Armed rebels control oilfields

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Japanese soldiers of the UN Mission in South Sudan on assist civilians at their compound in Juba.

  Juba- Armed rebels were said to be in control of some of South Sudan’s oilfields on Friday, raising questions of how long the country’s oil will flow and whether Sudan could enter the conflict.

South Sudan’s President Salva Kiir implored his country to turn away from ethnic violence and met Friday with foreign ministers from neighbouring states, including Kenya and Ethiopia, who flew into Juba, the capital, to help calm tensions after a week of ethnic strife that is estimated to have killed hundreds.

The United Nations expressed alarm at an attack by “approximately 2,000 armed elements” on a UN base in Jonglei state that killed two peacekeepers from India. An unspecified number of civilians seeking refuge there Thursday were also killed.

The United Nations said Friday that 35,000 people continue to seek refuge at UN bases in three locations across the country, including 20,000 at two bases in the capital.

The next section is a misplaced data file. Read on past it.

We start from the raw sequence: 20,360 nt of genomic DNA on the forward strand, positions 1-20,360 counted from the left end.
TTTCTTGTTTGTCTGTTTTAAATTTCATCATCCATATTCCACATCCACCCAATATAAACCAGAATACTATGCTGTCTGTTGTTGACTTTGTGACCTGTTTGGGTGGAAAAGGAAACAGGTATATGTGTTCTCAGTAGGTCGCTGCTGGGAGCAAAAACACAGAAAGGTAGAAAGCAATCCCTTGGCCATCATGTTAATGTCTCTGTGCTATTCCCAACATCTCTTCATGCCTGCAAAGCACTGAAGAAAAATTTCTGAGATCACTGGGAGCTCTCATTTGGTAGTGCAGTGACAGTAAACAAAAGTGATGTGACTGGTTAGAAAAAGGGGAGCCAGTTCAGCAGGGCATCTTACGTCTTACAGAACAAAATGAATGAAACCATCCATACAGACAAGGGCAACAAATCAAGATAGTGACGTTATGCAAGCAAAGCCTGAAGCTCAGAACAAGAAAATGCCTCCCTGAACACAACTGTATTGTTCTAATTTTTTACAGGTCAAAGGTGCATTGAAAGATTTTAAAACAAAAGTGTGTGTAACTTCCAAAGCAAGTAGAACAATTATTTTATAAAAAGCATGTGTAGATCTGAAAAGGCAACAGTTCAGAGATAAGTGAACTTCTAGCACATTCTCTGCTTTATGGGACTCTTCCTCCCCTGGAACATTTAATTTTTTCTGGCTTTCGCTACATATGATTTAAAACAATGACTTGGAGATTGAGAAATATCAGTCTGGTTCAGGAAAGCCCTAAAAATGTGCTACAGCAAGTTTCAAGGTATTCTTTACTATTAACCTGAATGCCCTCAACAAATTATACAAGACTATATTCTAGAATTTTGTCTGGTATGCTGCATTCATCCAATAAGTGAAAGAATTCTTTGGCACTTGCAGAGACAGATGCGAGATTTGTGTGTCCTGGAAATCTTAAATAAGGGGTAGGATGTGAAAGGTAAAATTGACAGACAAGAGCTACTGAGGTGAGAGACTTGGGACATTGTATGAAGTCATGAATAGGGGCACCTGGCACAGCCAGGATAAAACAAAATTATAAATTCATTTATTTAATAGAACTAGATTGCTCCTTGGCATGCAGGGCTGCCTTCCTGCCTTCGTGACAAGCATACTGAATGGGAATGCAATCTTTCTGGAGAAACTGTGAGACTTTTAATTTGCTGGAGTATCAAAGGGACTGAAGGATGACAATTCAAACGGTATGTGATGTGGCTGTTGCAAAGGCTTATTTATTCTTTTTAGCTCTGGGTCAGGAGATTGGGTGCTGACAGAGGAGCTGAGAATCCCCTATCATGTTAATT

Fighting continued to spread on Friday in Jonglei and Unity state, an oil area, as armed groups opposed to the nation’s military emerged, said a South Sudan expert communicating with combatants and UN officials in strife torn regions outside the capital. Armed opposition groups appeared to be in control of some oilfields in Unity state, she said. South Sudan’s oilfields have historically been a target for rebel movements.

The U.S. Embassy had a fifth emergency evacuation flight on Friday to move Americans out of the country. British, German and Dutch planes were also to fly out. Hundreds of foreigners, including aid workers, have left South Sudan this week at the urging of embassies concerned about the possibility of out-of-control violence.

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